Green Leaves Primary School situated in the Okahandja Park informal settlement on the outskirts of Windhoek is a refuge for many children in the area, which is plagued by problems such as poverty, hunger, violence, child abuse and crime.The school, whi…
Green Leaves Primary School situated in the Okahandja Park informal settlement on the outskirts of Windhoek is a refuge for many children in the area, which is plagued by problems such as poverty, hunger, violence, child abuse and crime.
The school, which was inaugurated in 2015, accommodates 1 753 learners in Grade 1 to Grade 7 from Windhoek’s poorest constituency, Tobias Hainyeko, where many inhabitants face high levels of poverty.
Speaking to Nampa on Tuesday, Green Leaves Primary School principal Chanville Mackrill said the school is situated in an area where parents are challenged socially and economically, therefore what the school provides to its learners is guided by its motto ‘Love, Nurture and Grow’. They see it as a safe space for the children from the community.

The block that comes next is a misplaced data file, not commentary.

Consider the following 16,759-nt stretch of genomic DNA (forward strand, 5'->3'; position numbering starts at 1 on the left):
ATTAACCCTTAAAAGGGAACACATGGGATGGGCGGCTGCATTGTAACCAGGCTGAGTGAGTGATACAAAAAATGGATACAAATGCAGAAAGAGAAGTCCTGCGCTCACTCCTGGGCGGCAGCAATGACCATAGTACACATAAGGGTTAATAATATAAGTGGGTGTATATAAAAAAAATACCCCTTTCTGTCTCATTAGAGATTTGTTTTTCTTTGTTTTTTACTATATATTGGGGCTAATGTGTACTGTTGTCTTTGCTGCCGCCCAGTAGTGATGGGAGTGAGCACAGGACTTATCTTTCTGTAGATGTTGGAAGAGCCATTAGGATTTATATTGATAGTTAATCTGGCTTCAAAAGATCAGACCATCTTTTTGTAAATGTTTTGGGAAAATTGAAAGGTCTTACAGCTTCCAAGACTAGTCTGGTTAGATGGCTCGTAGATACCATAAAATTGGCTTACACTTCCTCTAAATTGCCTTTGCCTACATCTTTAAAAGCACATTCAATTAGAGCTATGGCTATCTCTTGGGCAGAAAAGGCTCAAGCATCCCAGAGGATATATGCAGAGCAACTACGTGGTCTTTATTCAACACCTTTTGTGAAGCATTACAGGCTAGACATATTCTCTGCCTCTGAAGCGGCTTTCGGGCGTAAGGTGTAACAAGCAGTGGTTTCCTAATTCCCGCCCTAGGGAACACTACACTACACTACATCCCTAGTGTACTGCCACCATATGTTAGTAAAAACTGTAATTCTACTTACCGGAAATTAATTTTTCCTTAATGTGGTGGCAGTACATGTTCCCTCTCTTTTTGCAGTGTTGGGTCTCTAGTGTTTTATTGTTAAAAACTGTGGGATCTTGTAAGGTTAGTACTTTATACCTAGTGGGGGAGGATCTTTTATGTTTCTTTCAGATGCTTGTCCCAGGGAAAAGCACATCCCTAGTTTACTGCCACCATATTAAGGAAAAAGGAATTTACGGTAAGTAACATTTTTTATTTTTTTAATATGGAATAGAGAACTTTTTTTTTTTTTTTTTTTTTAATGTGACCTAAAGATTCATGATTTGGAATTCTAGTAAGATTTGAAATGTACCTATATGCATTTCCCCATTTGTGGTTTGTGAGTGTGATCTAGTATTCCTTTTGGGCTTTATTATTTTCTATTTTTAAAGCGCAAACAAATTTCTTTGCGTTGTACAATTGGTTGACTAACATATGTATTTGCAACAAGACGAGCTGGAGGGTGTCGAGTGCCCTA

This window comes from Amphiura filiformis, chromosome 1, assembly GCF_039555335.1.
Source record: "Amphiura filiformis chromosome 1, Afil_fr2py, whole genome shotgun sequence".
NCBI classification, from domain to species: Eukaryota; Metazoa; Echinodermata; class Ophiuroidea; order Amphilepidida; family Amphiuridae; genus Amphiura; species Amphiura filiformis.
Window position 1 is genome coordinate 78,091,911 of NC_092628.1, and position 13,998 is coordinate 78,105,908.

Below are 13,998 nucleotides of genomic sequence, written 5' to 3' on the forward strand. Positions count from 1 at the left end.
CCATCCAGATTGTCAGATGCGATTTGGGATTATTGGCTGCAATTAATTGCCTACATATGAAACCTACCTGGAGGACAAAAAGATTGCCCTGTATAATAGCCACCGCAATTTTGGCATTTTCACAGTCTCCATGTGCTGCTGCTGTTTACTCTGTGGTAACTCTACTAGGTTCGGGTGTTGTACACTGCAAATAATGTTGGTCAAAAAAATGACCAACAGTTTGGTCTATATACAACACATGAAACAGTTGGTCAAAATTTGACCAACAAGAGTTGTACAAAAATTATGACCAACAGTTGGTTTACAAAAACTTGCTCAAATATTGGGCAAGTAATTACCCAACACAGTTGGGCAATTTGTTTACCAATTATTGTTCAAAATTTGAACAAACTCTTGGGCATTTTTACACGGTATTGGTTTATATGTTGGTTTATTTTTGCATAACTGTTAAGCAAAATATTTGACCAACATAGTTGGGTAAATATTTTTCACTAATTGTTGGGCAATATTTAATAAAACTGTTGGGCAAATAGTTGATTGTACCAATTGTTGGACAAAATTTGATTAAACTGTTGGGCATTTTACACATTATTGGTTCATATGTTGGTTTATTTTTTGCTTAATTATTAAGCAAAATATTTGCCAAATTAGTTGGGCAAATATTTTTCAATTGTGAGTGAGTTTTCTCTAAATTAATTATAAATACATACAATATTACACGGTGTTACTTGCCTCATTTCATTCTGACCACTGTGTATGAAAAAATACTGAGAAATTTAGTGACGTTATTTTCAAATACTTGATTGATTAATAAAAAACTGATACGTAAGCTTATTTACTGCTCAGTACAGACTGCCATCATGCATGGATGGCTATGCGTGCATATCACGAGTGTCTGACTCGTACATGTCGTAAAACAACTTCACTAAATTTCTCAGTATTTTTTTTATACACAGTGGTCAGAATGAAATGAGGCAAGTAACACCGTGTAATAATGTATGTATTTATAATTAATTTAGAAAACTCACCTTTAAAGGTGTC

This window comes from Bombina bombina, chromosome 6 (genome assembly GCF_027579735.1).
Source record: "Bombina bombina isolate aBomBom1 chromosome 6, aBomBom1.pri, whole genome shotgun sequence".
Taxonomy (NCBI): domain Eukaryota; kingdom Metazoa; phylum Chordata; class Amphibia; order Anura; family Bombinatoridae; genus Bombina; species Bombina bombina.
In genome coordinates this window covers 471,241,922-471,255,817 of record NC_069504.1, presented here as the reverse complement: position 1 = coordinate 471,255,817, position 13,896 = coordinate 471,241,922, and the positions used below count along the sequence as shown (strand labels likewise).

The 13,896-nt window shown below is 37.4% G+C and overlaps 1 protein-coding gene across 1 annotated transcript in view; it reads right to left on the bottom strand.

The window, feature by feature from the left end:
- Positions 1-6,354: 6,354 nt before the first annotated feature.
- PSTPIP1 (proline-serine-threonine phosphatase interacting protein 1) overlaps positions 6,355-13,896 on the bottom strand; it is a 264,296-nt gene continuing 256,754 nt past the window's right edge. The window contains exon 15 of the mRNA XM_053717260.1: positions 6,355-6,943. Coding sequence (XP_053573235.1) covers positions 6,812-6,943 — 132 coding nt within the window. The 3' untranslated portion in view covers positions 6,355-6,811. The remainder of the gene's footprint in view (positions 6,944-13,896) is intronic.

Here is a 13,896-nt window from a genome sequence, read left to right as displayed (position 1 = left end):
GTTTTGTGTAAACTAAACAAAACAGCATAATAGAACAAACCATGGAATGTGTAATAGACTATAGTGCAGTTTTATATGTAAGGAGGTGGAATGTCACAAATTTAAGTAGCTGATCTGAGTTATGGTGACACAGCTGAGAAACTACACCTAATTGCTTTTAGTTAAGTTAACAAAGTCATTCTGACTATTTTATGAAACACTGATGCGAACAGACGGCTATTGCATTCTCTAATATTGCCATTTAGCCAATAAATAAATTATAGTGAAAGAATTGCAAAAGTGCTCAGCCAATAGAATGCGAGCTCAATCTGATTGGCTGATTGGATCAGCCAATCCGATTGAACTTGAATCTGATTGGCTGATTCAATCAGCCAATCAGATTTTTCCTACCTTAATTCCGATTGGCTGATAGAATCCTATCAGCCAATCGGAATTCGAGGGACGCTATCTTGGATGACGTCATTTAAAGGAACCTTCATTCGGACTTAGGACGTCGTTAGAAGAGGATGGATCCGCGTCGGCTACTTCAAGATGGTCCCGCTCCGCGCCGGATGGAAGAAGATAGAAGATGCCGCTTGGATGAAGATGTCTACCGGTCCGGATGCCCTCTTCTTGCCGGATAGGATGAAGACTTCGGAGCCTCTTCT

Mackrill noted that learners from the area lack necessities such as food and clothing, noting that through efforts by both teachers and the government, children have been accommodated and assisted in efforts for them to receive an education despite the odds.
“Education is a calling and seeing the immense needs of our learners, the school tries to make sure that their needs are met academically, socially and economically. Since the opening of school on Monday there has been excitement amongst learners to be back in classrooms because our slogan is to love children. Some of the fundamental needs of a child are to be loved and to have a place of refuge,” the principal noted.
Mackrill indicated that the school provides meals to the learners through the school feeding programme, which has been highly successful as many learners do not have food at home.
“The feeding programme also contributes to them feeling cared for because for some of the learners, the meal they get at the school is the only meal for the day,” he said.
Mackrill further noted that the area has three primary schools and one secondary school which face similar challenges. He said there is a need for the government to construct another school as the influx of people in the informal settlement increases considerably every year, resulting in some learners having to be taught in tents because there are not enough classrooms.
Source: The Namibia Press Agency